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Climate change is impacting so much around us: heat, flooding, health, wildlife, housing, and more. WUSF, in collaboration with the Florida Climate Reporting Network, is bringing you stories on how climate change is affecting you.

How wildfires begin in Florida and their benefits to the forests

NPS photo by Gustave Pellerin via Flickr

As disruptive as a wildfire can be, a forest fire is not only important to the ecosystem in which it burns, but is integral to slowing climate change.

In Florida, more than eight of ten wildfires are caused by people. Some are on lit purpose, but most are due to a lack of maintenance on equipment, such as an out-of-tune lawn mower or a vehicle's catalytic converter

Wildfire and global warming

As disruptive as a wildfire can be, a forest fire is not only important to the ecosystem in which it burns, but is integral to slowing climate change.

Forests act as "carbon sinks," absorbing carbon dioxide from the atmosphere through the process of photosynthesis and storing it in trees, vegetation, and down through roots into soil for decades. Called carbon sequestration, trees and shrubs help mitigate the accumulation of greenhouse gases in the atmosphere, thus reducing the impact of global warming.

Periodic natural wildfire is the lynchpin.

Taking a look at the bark on trees in an established forest in Florida you might see that at least one side of the tree's trunk will be blackened from a long-ago wildfire. More importantly, however, the tree itself was not killed by previous fire because flames flicked through the forest at regular intervals.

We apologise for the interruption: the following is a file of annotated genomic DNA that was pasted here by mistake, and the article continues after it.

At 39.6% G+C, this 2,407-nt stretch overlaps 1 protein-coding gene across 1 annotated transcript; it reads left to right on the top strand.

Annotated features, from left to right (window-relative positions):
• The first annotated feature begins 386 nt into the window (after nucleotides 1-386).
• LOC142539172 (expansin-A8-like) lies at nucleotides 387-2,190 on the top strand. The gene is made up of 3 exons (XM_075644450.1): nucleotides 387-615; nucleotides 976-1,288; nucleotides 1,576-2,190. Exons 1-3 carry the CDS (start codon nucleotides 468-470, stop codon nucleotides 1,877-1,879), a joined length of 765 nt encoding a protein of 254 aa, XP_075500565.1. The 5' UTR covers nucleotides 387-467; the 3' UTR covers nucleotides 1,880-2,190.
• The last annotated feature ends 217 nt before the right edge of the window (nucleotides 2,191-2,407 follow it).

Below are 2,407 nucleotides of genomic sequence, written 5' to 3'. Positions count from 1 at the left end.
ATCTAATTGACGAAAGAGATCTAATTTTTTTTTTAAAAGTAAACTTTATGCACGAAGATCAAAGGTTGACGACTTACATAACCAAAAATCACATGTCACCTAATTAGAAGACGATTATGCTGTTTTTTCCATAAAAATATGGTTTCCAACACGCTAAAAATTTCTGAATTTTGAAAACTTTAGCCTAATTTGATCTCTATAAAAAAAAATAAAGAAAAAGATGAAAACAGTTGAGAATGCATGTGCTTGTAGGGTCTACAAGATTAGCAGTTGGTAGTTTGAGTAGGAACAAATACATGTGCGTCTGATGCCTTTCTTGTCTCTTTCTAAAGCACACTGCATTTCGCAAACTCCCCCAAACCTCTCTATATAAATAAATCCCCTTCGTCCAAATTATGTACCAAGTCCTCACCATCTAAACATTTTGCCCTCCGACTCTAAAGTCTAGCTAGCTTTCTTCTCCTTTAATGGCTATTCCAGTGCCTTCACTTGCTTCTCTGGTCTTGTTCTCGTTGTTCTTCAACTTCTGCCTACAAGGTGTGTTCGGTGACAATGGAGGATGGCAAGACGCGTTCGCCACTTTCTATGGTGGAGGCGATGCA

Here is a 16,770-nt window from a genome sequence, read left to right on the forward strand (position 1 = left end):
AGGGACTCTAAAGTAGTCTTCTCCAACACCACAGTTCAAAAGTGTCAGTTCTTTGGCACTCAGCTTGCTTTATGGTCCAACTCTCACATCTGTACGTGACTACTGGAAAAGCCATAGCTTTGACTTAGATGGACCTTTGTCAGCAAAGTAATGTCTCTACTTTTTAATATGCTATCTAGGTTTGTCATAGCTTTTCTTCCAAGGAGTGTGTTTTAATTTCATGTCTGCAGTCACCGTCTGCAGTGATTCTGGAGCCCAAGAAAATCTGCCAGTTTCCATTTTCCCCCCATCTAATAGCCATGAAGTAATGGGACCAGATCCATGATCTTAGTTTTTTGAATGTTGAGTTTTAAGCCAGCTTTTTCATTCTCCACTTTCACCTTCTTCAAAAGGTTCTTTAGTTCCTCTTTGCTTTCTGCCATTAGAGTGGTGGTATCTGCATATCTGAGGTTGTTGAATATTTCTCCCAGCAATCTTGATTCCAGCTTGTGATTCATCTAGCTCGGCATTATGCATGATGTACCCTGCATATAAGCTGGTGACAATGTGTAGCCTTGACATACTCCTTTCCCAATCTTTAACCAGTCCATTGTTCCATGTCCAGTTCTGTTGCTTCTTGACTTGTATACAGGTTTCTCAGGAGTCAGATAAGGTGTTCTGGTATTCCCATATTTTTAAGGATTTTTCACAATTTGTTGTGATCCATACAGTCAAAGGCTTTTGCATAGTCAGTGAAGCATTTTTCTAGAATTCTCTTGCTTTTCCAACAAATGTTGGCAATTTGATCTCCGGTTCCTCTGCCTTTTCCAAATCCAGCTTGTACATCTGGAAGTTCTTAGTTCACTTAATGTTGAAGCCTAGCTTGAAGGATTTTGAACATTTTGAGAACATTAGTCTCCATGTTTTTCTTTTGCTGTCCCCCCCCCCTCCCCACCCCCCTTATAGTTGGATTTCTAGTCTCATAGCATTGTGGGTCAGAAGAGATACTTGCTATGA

To imagine what overzealous wildland firefighting can result in, look no further than to scenes of devastation after super-hot wildfires in the western states, where the only things left upright were stone or brick fireplaces.

Tropical rainforests are by far the most important ecosystems for mitigating climate change, and sub-tropical ones like those found in the Everglades are a close second.

Tropical rainforests collectively sequester more carbon from the atmosphere than temperate forests, but they’re also increasingly destroyed for agricultural or residential expansion.

In carbon footprint vernacular, about 4,200 trees is a rough number of how many there are per acre. That many trees can sequester carbon — or keep it below ground and out of the atmosphere -- more than 20 tons for over 30 years.

Wildfires and forest health

Forest fires burn away dead vegetation, allow for new growth to rise from the ashes that provides food for smaller creatures, and clear the woods so larger predators can more easily roam and hunt. Certain trees and shrubs need the heat of a wildfire to trigger the release of their seeds.

As more people build homes in woodsy subdivisions that require wildfire for their long-term environmental health, forestry managers must strike a delicate balance between protecting lives and property in the immediate term, while also preserving the long-term benefits of allowing wildfires to rejuvenate the forest.

This dual responsibility highlights the complex nature of wildland firefighters at work in Big Cypress as they navigate the fine line between taming the menace of wildfires and respecting the natural processes that sustain forests, and help slow global warming.

Forests also provide habitat for a wide range of plant and animal species, supporting biodiversity by creating complex ecosystems and promoting ecological balance.

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Environmental reporting for WGCU is funded in part by VoLo Foundation, a non-profit with a mission to accelerate change and global impact by supporting science-based climate solutions, enhancing education, and improving health. 

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Copyright 2023 WGCU. To see more, visit WGCU.

Tom Bayles